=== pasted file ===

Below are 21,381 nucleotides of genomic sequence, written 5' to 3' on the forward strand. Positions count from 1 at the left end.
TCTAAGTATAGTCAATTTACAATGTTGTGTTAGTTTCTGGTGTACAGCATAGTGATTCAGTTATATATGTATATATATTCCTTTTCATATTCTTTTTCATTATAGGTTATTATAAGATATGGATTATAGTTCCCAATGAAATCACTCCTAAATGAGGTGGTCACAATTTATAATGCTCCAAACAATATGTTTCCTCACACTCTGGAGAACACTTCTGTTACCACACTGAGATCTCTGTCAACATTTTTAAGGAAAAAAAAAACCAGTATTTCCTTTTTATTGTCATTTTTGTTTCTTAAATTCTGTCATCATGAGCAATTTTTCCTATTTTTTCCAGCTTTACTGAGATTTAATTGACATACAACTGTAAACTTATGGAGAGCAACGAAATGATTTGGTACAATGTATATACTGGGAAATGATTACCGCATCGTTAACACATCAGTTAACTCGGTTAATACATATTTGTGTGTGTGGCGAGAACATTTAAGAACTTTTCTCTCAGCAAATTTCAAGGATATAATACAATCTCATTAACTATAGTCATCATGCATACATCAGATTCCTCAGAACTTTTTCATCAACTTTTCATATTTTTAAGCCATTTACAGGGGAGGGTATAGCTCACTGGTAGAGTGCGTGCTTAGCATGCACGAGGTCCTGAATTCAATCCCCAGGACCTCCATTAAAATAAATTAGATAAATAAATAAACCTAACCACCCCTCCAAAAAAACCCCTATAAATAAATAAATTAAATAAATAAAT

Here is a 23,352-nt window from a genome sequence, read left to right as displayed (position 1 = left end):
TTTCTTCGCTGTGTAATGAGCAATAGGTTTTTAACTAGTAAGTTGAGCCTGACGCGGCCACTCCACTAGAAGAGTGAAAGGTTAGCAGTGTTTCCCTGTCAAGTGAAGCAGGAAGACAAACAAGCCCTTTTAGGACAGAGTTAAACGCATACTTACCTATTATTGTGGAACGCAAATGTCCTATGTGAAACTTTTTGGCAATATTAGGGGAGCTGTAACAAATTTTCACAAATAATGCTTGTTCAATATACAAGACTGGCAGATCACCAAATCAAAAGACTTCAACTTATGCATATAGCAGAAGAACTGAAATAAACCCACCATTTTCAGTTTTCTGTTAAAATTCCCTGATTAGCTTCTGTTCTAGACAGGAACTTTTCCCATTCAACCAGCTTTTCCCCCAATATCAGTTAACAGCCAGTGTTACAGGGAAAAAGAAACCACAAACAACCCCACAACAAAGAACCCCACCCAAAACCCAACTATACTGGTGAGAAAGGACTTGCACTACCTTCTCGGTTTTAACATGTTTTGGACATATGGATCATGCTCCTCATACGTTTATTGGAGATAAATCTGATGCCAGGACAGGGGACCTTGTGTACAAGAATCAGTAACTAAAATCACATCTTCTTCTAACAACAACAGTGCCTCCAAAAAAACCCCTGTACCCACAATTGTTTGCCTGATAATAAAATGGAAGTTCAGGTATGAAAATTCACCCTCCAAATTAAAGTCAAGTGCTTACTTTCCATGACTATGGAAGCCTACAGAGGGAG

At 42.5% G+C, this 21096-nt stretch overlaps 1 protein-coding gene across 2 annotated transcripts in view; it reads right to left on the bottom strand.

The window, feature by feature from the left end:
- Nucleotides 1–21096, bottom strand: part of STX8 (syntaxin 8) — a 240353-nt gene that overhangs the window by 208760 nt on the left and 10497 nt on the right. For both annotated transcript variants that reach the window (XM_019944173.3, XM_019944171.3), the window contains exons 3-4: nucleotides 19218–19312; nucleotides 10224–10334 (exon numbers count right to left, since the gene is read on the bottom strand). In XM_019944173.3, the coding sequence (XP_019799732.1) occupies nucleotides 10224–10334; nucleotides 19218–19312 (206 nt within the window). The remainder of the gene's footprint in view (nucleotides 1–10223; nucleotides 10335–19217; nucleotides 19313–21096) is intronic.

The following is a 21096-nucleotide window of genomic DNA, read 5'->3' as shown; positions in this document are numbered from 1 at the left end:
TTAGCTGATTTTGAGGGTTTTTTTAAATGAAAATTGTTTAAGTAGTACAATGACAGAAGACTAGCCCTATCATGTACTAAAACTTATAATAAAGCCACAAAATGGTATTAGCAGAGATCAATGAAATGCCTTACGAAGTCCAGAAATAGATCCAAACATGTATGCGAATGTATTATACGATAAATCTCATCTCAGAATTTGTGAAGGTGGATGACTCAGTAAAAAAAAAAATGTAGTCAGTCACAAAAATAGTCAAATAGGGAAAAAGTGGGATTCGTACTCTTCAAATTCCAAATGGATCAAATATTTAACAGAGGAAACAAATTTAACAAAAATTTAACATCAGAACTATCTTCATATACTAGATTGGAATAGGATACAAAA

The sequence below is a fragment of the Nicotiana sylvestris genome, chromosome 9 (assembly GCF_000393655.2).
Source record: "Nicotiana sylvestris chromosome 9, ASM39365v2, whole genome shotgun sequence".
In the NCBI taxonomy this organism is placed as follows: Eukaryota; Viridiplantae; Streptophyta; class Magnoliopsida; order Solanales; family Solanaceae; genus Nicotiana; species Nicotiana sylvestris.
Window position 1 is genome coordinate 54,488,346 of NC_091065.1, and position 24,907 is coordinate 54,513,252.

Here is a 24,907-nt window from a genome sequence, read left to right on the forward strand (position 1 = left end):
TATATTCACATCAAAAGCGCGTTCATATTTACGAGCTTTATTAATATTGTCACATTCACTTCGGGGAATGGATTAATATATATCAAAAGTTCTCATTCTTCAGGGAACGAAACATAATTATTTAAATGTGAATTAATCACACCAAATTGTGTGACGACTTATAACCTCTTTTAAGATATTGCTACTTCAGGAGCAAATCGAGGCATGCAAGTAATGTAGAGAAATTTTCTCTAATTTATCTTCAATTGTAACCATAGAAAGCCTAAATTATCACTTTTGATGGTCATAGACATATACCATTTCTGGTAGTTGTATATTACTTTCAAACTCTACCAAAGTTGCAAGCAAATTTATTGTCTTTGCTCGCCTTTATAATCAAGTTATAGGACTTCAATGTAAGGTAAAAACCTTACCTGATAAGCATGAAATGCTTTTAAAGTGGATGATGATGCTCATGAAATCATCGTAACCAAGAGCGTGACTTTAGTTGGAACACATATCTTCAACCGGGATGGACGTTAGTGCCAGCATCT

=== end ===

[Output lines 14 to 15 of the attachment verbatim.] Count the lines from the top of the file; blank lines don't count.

Here is a 24,907-nt window from a genome sequence, read left to right on the forward strand (position 1 = left end):
TATATTCACATCAAAAGCGCGTTCATATTTACGAGCTTTATTAATATTGTCACATTCACTTCGGGGAATGGATTAATATATATCAAAAGTTCTCATTCTTCAGGGAACGAAACATAATTATTTAAATGTGAATTAATCACACCAAATTGTGTGACGACTTATAACCTCTTTTAAGATATTGCTACTTCAGGAGCAAATCGAGGCATGCAAGTAATGTAGAGAAATTTTCTCTAATTTATCTTCAATTGTAACCATAGAAAGCCTAAATTATCACTTTTGATGGTCATAGACATATACCATTTCTGGTAGTTGTATATTACTTTCAAACTCTACCAAAGTTGCAAGCAAATTTATTGTCTTTGCTCGCCTTTATAATCAAGTTATAGGACTTCAATGTAAGGTAAAAACCTTACCTGATAAGCATGAAATGCTTTTAAAGTGGATGATGATGCTCATGAAATCATCGTAACCAAGAGCGTGACTTTAGTTGGAACACATATCTTCAACCGGGATGGACGTTAGTGCCAGCATCT